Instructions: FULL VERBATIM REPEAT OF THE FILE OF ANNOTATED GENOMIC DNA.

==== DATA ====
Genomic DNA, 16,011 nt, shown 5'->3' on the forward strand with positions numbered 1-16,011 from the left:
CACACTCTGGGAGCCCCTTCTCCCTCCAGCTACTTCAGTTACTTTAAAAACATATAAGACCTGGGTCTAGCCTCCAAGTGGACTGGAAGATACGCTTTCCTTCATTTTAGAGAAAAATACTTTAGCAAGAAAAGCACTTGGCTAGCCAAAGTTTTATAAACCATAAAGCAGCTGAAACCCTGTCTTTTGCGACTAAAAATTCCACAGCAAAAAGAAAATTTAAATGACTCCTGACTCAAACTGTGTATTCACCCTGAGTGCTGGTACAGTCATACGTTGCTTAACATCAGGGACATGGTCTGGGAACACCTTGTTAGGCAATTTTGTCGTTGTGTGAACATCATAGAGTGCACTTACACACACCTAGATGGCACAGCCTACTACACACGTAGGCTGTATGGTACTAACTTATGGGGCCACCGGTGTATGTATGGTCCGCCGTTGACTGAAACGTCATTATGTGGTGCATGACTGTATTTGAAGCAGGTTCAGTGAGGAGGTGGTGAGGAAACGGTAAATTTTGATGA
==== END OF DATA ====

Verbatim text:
Genomic DNA, 16,011 nt, shown 5'->3' on the forward strand with positions numbered 1-16,011 from the left:
CACACTCTGGGAGCCCCTTCTCCCTCCAGCTACTTCAGTTACTTTAAAAACATATAAGACCTGGGTCTAGCCTCCAAGTGGACTGGAAGATACGCTTTCCTTCATTTTAGAGAAAAATACTTTAGCAAGAAAAGCACTTGGCTAGCCAAAGTTTTATAAACCATAAAGCAGCTGAAACCCTGTCTTTTGCGACTAAAAATTCCACAGCAAAAAGAAAATTTAAATGACTCCTGACTCAAACTGTGTATTCACCCTGAGTGCTGGTACAGTCATACGTTGCTTAACATCAGGGACATGGTCTGGGAACACCTTGTTAGGCAATTTTGTCGTTGTGTGAACATCATAGAGTGCACTTACACACACCTAGATGGCACAGCCTACTACACACGTAGGCTGTATGGTACTAACTTATGGGGCCACCGGTGTATGTATGGTCCGCCGTTGACTGAAACGTCATTATGTGGTGCATGACTGTATTTGAAGCAGGTTCAGTGAGGAGGTGGTGAGGAAACGGTAAATTTTGATGA